by Lauren Shapiro
This essay is part of Poetry Northwest‘s “On Failure” series.
I have never been interested in writing autobiographical narrative poetry. Stories are clunky. They take too long and drag into the mundane. They are often filled with unimportant detail. They pull me out of the visual-perceptive-emotive moment. They feel more descriptive than emotive, more short story than poem, more diary than art, more about the writer than the reader. Watching my daughter’s virtual kindergarten class fight for individual air time on Zoom, I am reminded of how early the need to share begins, how much we all want to be heard.
Of course there are narrative poems that I love, too many to list here. And much of my favorite absurdist writing is narrative in form. But I have never been drawn to telling truthful stories about myself through poetry. I don’t want to write about me. I want to write about the underpinnings of me, which might also be the underpinnings of you. I want to find connection in the cable that runs underneath our lives. I want to find beauty in the dirt around the cable, in the air pockets underground and in the strangeness of language and syntax. I want to write about me without writing about me. I want to find emotional truth and run.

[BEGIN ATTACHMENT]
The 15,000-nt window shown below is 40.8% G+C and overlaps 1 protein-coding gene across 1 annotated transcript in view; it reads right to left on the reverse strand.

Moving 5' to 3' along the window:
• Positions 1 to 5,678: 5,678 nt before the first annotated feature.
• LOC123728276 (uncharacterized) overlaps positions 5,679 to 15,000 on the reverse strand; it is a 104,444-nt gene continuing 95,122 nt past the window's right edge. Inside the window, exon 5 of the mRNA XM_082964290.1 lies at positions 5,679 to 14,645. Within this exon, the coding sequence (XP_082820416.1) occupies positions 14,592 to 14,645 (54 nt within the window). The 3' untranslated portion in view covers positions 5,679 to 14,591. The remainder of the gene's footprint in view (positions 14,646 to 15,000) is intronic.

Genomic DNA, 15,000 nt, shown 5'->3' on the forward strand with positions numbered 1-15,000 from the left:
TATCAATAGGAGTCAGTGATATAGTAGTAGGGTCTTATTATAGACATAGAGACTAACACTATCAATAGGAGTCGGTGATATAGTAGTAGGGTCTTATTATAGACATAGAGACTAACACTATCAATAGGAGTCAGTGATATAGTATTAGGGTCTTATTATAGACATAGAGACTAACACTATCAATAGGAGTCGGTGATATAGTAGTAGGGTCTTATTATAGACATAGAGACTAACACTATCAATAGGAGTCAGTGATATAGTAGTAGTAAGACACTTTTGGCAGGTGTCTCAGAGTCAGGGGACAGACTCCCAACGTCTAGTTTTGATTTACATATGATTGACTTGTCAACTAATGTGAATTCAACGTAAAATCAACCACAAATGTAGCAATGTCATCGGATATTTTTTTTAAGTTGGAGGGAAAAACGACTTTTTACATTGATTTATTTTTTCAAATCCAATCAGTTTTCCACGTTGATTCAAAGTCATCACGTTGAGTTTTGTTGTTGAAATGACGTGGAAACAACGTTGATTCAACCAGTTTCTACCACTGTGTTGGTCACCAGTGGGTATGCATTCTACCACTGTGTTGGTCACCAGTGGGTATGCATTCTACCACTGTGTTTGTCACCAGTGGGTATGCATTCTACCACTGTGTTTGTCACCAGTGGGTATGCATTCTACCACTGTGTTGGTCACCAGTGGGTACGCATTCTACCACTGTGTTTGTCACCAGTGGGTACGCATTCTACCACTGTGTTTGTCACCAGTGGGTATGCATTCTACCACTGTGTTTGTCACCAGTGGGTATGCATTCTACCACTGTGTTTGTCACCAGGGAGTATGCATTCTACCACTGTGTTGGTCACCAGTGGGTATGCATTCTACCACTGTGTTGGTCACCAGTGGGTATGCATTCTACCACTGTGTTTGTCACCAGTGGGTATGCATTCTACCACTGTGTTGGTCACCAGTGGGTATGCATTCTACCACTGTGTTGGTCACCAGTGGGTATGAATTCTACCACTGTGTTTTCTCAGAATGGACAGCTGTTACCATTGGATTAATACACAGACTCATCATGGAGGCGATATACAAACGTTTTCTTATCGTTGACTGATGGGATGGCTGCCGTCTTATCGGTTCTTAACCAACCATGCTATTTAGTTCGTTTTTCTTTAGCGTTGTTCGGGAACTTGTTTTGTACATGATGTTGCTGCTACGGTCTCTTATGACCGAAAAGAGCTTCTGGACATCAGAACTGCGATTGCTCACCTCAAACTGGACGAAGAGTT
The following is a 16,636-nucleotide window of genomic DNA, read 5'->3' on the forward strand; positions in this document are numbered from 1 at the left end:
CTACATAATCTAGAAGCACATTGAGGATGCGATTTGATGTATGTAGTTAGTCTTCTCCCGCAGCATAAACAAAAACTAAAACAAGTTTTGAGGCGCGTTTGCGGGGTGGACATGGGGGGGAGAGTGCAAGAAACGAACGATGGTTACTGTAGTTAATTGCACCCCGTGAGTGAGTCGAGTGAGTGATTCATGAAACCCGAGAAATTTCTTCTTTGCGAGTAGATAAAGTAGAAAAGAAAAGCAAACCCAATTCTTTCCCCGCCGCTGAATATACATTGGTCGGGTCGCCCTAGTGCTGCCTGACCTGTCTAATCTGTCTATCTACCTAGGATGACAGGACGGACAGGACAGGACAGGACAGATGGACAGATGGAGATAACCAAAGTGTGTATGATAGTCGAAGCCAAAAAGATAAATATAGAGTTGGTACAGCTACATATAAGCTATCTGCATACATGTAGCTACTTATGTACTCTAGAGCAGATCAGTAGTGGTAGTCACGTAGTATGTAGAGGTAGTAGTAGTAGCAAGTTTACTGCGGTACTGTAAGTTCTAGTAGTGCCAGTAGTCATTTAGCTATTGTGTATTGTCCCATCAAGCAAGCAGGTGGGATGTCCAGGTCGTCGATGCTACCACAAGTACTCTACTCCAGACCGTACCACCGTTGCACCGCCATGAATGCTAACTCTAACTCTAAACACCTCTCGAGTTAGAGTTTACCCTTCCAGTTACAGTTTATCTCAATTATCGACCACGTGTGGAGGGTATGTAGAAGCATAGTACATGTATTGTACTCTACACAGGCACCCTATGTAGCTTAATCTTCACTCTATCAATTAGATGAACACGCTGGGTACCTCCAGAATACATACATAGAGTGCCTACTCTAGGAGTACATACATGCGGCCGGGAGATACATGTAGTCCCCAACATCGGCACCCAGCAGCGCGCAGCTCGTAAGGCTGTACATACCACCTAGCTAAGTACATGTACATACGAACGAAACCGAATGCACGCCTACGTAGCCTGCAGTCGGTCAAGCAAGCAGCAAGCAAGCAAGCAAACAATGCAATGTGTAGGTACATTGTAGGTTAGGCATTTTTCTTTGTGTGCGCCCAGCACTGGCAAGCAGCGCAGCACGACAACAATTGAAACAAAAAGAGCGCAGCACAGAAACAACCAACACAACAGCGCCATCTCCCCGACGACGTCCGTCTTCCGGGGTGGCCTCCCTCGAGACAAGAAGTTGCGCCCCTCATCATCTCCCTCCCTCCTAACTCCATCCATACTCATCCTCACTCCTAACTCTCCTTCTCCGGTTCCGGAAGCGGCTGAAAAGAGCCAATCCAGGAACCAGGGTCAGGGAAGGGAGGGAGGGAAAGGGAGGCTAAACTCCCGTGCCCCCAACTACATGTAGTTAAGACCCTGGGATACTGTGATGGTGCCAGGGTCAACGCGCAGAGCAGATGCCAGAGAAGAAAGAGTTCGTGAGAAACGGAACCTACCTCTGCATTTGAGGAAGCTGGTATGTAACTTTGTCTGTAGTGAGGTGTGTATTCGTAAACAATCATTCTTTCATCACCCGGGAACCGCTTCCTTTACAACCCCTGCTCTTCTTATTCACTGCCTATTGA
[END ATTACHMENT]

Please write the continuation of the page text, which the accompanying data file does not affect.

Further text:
But in writing my latest book, Arena, I struggled with the unavoidable tethers that bound those deep emotional moments to their real-life causes. Because ultimately, narrative matters. Real events shape feelings. And the events that happened in my own life over the span of a year resonated and continue to resonate in my psyche. Briefly: I had a baby, and we moved across the country to take jobs near my parents. Unfortunately, this turned out to be a time of intense depression and anxiety for my father, who tried several times to kill himself. The events of that year, which happened when I was just coming to define my own role as a parent, underpin much of my book. And yet, I struggled with how to write about them. The physical actions mattered, but I didn’t want to tell the story itself, as it really happened. That felt exploitative and self-involved. In one poem in the book, “Transition,” I attempted to explore a truthful narrative moment:
When my father went missing
a second time my brother
drove to the top of the vacant
parking garage, expecting
demolition, maybe loose
beams, December birds—
but there was a white car.
A single stone dropped
in his lungs. Running?
I imagine him running
to the rail where my father
clung, my brother grabbing
him in a bear hug and screaming
to the police who had gathered
below, unnecessary screws
in the punctured moment that
continued its expansion inward
at the pace of adrenaline, a second
existence opening, a different life,
two entirely different people.
But my father didn’t want saving,
he began to unzip his coat.
Just let go and I’ll come back
over the rail, he said to my
brother. That would be
a kind of ending, if you
wanted it. But everything
became cloudy after the police
put my father in the patrol car
and left my brother standing
there, blown into loss like living
nothing, breathing as if his body
were just his body.
I was unhappy with this poem and continue to feel unhappy with it. There is too much action, too much explanation, not enough art. In an effort to explore the moment differently, I then wrote the following poem: